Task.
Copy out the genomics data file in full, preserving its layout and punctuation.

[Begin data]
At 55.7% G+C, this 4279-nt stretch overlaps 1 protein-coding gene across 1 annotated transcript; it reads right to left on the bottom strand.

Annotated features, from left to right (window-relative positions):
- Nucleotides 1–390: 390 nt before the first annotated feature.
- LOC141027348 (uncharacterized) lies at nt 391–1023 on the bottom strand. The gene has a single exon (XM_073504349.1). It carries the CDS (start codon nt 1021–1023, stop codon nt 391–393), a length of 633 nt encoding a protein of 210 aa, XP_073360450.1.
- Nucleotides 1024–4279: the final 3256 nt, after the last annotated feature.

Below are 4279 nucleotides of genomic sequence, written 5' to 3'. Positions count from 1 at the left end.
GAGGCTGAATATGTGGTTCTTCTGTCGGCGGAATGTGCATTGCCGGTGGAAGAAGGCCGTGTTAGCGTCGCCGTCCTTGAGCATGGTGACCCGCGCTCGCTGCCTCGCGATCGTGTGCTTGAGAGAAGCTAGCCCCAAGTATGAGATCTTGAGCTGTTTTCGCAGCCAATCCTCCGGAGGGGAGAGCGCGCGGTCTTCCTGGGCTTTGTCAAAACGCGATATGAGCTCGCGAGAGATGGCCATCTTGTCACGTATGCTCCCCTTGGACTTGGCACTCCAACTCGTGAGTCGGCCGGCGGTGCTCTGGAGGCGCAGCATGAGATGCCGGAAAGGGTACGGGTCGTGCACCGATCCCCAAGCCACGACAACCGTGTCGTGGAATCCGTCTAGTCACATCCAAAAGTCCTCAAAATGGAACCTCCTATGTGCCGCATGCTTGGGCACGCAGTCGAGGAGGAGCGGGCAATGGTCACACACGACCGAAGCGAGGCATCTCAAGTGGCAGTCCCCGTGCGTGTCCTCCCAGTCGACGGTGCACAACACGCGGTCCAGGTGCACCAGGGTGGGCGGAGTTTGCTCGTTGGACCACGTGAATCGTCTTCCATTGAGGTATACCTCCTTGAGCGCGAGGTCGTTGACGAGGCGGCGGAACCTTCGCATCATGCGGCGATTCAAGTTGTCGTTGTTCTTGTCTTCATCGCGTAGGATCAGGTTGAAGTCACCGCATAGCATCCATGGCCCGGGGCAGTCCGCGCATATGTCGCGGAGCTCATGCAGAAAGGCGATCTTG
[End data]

At 55.7% G+C, this 4279-nt stretch overlaps 1 protein-coding gene across 1 annotated transcript; it reads right to left on the bottom strand.

Annotated features, from left to right (window-relative positions):
- Nucleotides 1–390: 390 nt before the first annotated feature.
- LOC141027348 (uncharacterized) lies at nt 391–1023 on the bottom strand. The gene has a single exon (XM_073504349.1). It carries the CDS (start codon nt 1021–1023, stop codon nt 391–393), a length of 633 nt encoding a protein of 210 aa, XP_073360450.1.
- Nucleotides 1024–4279: the final 3256 nt, after the last annotated feature.

Below are 4279 nucleotides of genomic sequence, written 5' to 3'. Positions count from 1 at the left end.
GAGGCTGAATATGTGGTTCTTCTGTCGGCGGAATGTGCATTGCCGGTGGAAGAAGGCCGTGTTAGCGTCGCCGTCCTTGAGCATGGTGACCCGCGCTCGCTGCCTCGCGATCGTGTGCTTGAGAGAAGCTAGCCCCAAGTATGAGATCTTGAGCTGTTTTCGCAGCCAATCCTCCGGAGGGGAGAGCGCGCGGTCTTCCTGGGCTTTGTCAAAACGCGATATGAGCTCGCGAGAGATGGCCATCTTGTCACGTATGCTCCCCTTGGACTTGGCACTCCAACTCGTGAGTCGGCCGGCGGTGCTCTGGAGGCGCAGCATGAGATGCCGGAAAGGGTACGGGTCGTGCACCGATCCCCAAGCCACGACAACCGTGTCGTGGAATCCGTCTAGTCACATCCAAAAGTCCTCAAAATGGAACCTCCTATGTGCCGCATGCTTGGGCACGCAGTCGAGGAGGAGCGGGCAATGGTCACACACGACCGAAGCGAGGCATCTCAAGTGGCAGTCCCCGTGCGTGTCCTCCCAGTCGACGGTGCACAACACGCGGTCCAGGTGCACCAGGGTGGGCGGAGTTTGCTCGTTGGACCACGTGAATCGTCTTCCATTGAGGTATACCTCCTTGAGCGCGAGGTCGTTGACGAGGCGGCGGAACCTTCGCATCATGCGGCGATTCAAGTTGTCGTTGTTCTTGTCTTCATCGCGTAGGATCAGGTTGAAGTCACCGCATAGCATCCATGGCCCGGGGCAGTCCGCGCATATGTCGCGGAGCTCATGCAGAAAGGCGATCTTG